By PAULETTE RUSK Citizen Correspondent CALUMET Twp.
— In true armed forces spirit 10 members of the Black Oak Jaycees completed their 50 mile trek through the area to raise money for Prisoners of War. The men, all veterans, left the Black Oak Library at 6:12 p.m. and returned together at 1:33 a.m. the following day. Co-chairman of the project, Jim Chancellor estimated that the march would take 20 hours, if they walked at two and one-half miles per hour. They finished about one-half earlier than planned. “Along the way we marched, not only walked, sang songs and counted cadence,” Chancellor related. The six Army and four Marine veterans all wore fatigue jackets, arm bands on their right arms, jungle hats and an American flag somewhere on their outfits.
A goal of $1,000 was set by the group to send to POW headquarters in New York. Chancellor said that he is not sure of the final total of money pledged, but that ‘they have over $900. “Many unseen faces were a tremendous help in the march,” Chancellor remarked. “Of these were Mrs. Gary Kemper, Mrs. Sherry Dillon, Mr. and Mrs. Bill Chancellor and Miss Candy Elliott, who brought us food and drinks along the way.” He particularly noted Mrs. Elliott who stayed with the group the final 15 miles, through the nighttime portion of the march.
“They offered us water, foot powder, sandwiches and most of all, encouragement,” he said.
“The first 40 miles were rough, but the last 10 were really bad,” he added. Despite this, the men sang and “marched tall” through the Black Oak community on their return to the library, according to Chancellor. “The last couple of blocks were the best of any in the march,” he commented. “People were coming out of their houses to meet us. They were as proud as the men who marched.” Other JCs and Mrs. JCs met the group at the library. Chancellor related that joy and happiness outweighed the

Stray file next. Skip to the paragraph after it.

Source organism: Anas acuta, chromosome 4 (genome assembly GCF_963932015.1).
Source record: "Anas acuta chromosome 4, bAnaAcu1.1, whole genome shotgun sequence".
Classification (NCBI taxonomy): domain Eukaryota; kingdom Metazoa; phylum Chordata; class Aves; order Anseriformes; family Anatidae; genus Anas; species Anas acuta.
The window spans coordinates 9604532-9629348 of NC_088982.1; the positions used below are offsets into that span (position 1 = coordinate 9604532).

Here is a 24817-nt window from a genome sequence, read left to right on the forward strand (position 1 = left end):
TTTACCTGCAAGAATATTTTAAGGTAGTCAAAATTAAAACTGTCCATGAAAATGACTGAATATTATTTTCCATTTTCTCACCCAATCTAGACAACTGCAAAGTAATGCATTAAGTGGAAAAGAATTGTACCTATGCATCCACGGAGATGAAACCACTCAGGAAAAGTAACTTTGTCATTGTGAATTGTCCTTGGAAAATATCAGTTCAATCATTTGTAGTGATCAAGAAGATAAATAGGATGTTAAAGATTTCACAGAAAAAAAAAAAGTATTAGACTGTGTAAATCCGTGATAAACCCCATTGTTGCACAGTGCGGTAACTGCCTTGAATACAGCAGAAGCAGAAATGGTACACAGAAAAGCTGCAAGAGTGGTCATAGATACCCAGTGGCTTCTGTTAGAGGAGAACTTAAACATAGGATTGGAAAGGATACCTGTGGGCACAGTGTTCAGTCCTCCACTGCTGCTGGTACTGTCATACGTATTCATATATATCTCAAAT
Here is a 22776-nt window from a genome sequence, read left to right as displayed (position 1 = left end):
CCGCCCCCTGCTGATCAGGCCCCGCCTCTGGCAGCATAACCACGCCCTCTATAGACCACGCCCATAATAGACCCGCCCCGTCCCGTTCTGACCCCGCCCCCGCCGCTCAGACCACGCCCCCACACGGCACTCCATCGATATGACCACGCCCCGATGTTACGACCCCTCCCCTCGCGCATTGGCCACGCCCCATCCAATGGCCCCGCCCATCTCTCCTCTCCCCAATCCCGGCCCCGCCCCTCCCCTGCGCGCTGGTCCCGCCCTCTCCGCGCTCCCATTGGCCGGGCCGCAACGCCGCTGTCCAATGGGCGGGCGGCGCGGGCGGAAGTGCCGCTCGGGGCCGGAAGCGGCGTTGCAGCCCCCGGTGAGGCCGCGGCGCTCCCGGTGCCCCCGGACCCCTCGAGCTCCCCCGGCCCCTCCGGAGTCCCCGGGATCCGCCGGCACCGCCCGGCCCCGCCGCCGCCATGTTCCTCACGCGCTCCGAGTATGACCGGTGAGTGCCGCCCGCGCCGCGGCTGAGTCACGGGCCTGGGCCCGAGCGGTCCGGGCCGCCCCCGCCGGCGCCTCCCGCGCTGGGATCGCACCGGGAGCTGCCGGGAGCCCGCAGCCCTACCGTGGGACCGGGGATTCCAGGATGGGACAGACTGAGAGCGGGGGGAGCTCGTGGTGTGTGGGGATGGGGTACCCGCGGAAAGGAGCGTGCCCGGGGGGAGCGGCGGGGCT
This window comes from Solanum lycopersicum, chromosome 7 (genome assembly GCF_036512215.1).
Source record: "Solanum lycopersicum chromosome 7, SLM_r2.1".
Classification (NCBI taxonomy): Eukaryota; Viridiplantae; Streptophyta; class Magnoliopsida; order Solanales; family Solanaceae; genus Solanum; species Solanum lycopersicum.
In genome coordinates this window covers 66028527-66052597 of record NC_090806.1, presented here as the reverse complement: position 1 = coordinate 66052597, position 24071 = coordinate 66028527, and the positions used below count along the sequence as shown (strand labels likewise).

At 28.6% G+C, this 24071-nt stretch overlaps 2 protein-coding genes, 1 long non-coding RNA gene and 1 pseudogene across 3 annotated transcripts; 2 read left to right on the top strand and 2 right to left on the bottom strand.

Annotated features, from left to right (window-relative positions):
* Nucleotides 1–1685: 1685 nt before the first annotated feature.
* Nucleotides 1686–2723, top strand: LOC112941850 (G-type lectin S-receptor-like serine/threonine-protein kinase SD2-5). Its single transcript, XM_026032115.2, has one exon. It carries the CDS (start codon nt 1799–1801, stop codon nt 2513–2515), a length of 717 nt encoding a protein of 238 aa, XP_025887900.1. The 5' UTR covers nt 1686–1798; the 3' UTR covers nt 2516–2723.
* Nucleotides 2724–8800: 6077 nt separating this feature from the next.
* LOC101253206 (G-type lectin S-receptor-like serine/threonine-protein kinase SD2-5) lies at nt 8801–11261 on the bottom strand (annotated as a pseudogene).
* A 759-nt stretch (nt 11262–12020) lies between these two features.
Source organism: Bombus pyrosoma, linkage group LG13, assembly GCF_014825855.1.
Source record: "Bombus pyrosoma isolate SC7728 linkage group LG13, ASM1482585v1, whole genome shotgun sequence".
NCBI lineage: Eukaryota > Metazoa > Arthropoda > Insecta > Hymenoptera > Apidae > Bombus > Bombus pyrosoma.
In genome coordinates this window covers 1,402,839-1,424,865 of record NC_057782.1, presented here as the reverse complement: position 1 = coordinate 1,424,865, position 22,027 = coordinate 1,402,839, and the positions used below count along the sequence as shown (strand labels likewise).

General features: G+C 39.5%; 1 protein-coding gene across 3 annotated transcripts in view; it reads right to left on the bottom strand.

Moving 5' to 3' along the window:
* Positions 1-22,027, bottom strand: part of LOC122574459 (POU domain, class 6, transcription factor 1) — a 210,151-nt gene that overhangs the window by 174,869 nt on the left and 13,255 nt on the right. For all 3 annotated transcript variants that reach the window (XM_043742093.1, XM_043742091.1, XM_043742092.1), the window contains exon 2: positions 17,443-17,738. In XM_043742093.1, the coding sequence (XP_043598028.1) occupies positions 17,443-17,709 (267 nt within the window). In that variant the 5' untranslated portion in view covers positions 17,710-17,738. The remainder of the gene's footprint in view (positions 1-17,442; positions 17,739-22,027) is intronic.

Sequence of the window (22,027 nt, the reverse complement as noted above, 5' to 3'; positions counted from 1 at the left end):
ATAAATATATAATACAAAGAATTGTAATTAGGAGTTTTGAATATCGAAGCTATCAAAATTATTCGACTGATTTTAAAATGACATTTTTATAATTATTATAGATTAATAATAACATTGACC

fatigue. Chancellor noted a couple incidents that happened while the marchers were on their trip. “Several people thought we were anti-war demonstrators and expressed their opposition to us,” he said. “It was then that we decided to make signs to identify exactly what we were doing.” “At the corner of Ridge Road and Cline Avenue in Griffith the vice president of the Portage JCs heard our songs and saw us as we marched across,” he told. “He stopped and talked to us and offered us all a beer.” He also noted Pete Sefcik, an E-4 Marine, for leading the march and keeping the morale high. “He, with his leadership, was the strong point of our effort,” Chancellor stated.
The 10 marchers experienced the typical blisters and muscle cramps of such a march. One in particular, Jim Rice, could hardly walk towards the end of the march because his feet were swollen so badly, Chancellor related. “He made it on sheer courage,” he commented. Chancellor added that the march was a very worthwhile project for all involved. Those who marched were Chancellor, John Dillon, co-chairman; Sefcik, Rice, Larry Barker, Bob Holmes, Tom Jones, Rod Wilson, Jimmy Dillon and Gary Kemper.